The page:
Ancient Ritual*

Before the giant combines

came to Southern Illinois

summers in the backlands

far from the interstate rolled

with a rhythm all their own.

After sowing crops in May

we would thresh the wheat and oats

from stooks that browned in June,

leaving berries for July

between the clover and alfalfa.

In the lull before the autumn

harvest, timed like soundings

from some ancient ritual, we

would weed the high corn fields

with bare hoes in hand

so Lathrop's stand stood

sleek and dark and shined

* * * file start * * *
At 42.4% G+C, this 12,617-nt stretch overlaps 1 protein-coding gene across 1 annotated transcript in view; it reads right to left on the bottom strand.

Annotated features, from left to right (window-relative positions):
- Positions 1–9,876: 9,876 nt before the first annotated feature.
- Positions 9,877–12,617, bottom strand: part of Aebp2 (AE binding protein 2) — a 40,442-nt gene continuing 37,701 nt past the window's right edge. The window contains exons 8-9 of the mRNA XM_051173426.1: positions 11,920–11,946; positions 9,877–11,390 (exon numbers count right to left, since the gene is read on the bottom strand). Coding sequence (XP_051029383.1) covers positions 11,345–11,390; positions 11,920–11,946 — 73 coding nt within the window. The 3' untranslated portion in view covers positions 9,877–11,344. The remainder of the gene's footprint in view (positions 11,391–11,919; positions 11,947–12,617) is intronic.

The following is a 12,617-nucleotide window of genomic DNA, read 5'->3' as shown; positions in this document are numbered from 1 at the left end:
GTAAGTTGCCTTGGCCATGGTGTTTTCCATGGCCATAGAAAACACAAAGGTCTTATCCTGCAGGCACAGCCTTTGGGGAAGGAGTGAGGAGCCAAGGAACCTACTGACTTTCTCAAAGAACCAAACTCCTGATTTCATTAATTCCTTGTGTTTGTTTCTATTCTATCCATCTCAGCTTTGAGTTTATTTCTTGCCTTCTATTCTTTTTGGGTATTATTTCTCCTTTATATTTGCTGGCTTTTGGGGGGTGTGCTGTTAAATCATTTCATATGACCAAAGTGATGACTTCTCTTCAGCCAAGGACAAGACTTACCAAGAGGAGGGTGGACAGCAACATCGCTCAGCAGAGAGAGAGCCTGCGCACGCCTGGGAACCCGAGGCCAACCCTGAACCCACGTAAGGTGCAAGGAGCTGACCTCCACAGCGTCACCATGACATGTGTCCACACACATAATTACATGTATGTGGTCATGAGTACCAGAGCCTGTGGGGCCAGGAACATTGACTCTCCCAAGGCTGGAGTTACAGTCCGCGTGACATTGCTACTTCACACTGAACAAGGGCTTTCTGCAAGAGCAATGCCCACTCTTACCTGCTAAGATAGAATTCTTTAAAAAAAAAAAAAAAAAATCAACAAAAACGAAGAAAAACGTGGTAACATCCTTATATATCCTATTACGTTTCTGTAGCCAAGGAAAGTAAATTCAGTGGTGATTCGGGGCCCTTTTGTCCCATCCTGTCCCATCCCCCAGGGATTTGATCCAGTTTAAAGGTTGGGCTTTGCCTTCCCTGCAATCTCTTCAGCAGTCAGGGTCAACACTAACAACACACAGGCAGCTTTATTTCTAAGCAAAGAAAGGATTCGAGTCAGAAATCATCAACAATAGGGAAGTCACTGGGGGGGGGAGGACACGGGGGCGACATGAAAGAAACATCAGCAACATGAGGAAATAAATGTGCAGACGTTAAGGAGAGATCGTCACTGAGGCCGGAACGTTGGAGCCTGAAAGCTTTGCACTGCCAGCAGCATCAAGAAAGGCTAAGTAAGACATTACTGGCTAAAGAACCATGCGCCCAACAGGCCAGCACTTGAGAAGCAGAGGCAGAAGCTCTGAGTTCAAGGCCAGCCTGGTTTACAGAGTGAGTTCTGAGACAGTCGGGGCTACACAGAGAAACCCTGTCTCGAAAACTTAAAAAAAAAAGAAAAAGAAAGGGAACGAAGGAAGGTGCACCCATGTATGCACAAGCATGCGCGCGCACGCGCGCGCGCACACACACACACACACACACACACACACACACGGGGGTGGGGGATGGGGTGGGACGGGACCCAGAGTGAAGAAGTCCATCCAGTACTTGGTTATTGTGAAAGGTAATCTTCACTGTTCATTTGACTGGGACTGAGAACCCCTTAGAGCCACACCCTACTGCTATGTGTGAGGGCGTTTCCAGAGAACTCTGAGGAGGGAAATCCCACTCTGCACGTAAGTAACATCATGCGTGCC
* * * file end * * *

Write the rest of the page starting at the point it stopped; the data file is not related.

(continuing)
against the sky, and feathered

past the rolling glass

of macadam passersby.

Every August seemed a passage

when Grandpa and I

in summer's highest heat

with hardened blisters on

attacked the northern forty.

Despite his four rows

to my two, he spoke easily

of bible folk and red sky rain

and what made age-old

family enmities subside.

In bed at night I listened,

forgot my shoulders were unstrung,

ignored the facial slits the blades

inflicted, the thirst so deep

my skin drank dust.

I knew then I knew more

than jimson weed and butterprint.

I learned why the neighbors slowed

to feel the earth aright again

when they passed by Grandpa's place.

Jerome L. McElroy


*Accepted Poetic Voices (May 2000).